The Best Non-Diet Diet

Mediterranean diet: Fill your plate with a helping of history


Zone Diet? Atkin's Diet? Mediterranean Diet? Which one doesn't belong in this group? In my opinion, the Mediterranean Diet should have never even been called a diet; it's a lifestyle. It's not as if the Mediterraneans sat around a table thousands of years ago and said, "Hey, let's create a diet." Instead, families from that region—mothers, fathers, grandmothers, and children—sat around a table together, all sharing delicious meals and conversations. They ate food that was available and grown or raised locally.

Although I have visited Italy, France, and Spain, it wasn't until a recent trip to Turkey and Greece that I truly realized there isn't just one Mediterranean Diet; each country from that area has it's own distinctive foods and customs. In general, Mediterranean diets emphasize whole grains, vegetables, legumes, and fruit; less meat and poultry, more fish; and moderate amounts of wine. Their fat is derived mostly from heart-healthy olive oil, nuts, and avocado, and dairy sources are enjoyed mainly through yogurt and cheese.

Despite a history of colorful and culturally-rich cuisine, the obesity crisis that's plaguing our country has spread across the globe like an ink blot on a paper towel. It seems that in many Mediterranean households where both parents are working and kids are eating more than moving, the Mediterranean diet may not even be on their menu. It's as if the desire for convenience and low cost is trumping the need for valuing tradition and health.

So maybe it's time for us all to fill our plates with a helping of history. Here's how we can bring this diet back to our tables and into our hearts:

1. Find fish. Add fish to your diet at least three times a week. Focus on fatty varieties like salmon to get benefits from heart-healthy omega-3 fats and satisfying protein.

2. Go with the grain. Be sure the breads, cereals, and grains you choose are whole grains. It's easy to swap whole-wheat pasta for white types and brown rice for refined white rice. Be sure to check the ingredient list to see that "whole grain" or "whole wheat" is listed first.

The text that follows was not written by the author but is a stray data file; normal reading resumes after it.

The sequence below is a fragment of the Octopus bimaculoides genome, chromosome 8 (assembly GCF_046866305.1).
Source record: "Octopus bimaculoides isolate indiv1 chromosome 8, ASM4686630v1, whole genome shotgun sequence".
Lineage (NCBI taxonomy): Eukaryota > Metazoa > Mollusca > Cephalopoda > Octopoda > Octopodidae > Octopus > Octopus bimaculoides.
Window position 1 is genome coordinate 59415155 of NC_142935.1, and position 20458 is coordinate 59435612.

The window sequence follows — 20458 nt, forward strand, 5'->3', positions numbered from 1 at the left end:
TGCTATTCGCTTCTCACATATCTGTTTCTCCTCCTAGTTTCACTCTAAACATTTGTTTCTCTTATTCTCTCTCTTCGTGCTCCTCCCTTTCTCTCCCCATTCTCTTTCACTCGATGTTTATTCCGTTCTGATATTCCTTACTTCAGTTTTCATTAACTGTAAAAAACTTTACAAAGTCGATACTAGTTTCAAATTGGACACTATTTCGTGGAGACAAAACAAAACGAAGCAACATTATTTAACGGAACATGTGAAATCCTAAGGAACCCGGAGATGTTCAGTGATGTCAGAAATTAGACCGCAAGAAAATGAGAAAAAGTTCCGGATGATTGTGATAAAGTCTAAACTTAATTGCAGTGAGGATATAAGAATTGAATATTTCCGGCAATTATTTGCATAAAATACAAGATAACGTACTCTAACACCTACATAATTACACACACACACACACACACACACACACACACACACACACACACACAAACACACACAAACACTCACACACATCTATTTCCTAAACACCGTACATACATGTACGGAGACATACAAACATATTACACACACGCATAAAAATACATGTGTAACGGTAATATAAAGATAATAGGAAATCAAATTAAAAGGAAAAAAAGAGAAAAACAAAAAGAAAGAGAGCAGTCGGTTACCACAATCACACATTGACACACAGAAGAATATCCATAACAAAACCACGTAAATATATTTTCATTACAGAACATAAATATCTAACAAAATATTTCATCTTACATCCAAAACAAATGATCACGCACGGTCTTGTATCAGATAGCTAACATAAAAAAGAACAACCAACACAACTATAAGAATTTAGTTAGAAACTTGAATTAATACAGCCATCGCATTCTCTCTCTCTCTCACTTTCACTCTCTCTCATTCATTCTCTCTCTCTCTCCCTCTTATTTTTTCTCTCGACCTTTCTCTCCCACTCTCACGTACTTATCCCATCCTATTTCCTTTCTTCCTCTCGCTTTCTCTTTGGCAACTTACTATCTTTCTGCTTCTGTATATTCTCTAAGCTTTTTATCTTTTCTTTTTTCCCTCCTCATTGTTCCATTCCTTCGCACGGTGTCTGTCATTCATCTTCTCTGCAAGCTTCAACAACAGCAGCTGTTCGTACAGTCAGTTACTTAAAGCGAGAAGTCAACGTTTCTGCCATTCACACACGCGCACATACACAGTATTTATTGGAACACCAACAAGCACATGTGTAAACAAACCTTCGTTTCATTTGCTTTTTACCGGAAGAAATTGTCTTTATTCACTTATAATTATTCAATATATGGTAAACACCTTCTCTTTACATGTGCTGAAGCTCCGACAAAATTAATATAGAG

3. Go nuts. Whether whole, roasted, raw, sliced, slivered, or crushed, nuts should be added to your shopping list. Nuts are in the news for good reason: They provide healthy fat, they are satiating, and they are delicious. Add them to salads, or as toppings to fish, chicken, or breakfast cereal. Just watch how much you're adding to keep calories in check.

4. Do dairy. There's nothing like the taste of Greek yogurt when you're in Greece, but let's face it, it's not easy to get there for breakfast every day. Check out the many wonderful brands of Greek yogurt that fill U.S. supermarket shelves. And don't forget about skim milk and part-skim cheeses to strengthen your bones.

5. Olive it up. Be sure to use olive oil or canola oil instead of oils containing harmful saturated and trans fats, and ditch foods containing hydrogenated or partially hydrogenated fats. Don't be afraid to add healthy fats like avocado to your regular diet, but as with any food, be mindful of portion sizes.

6. Fruit and veg out. Your mother was right: Eat your veggies and fruit, and the more colorful the better. Meat should be treated like a side dish surrounded by a medley of raw and cooked vegetables, beans, and fruit. This is the tastiest way to keep trim and healthy.

7. Drink responsibly. If you're going to drink wine, do so in moderation as part of a celebration with friends and family. Wine should not be the center of you meal, it should add to the bouquet of flavor surrounding your meal. And just because you're not chewing doesn't mean it doesn't count, so be mindful of the calories in alcoholic beverages.

There are many ways to bring the Mediterranean lifestyle into your home—without ever packing a suitcase. This primer from Oldways, a nonprofit food and nutrition education organization, instructs on how to blend and savor the variety of foods and flavors woven throughout this diet.

In Greek, the word "diet" means "a way of living." They discovered long ago that the best diet is one you can live with and one that helps you live well.

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Bonnie Taub-Dix, MA, RD, CDN, has been owner of BTD Nutrition Consultants, LLC, for more than three decades and she is the author of Read It Before You Eat It. As a renowned motivational speaker, author, media personality, and award-winning dietitian, Taub-Dix has found a way to communicate how to make sense of science. Her website is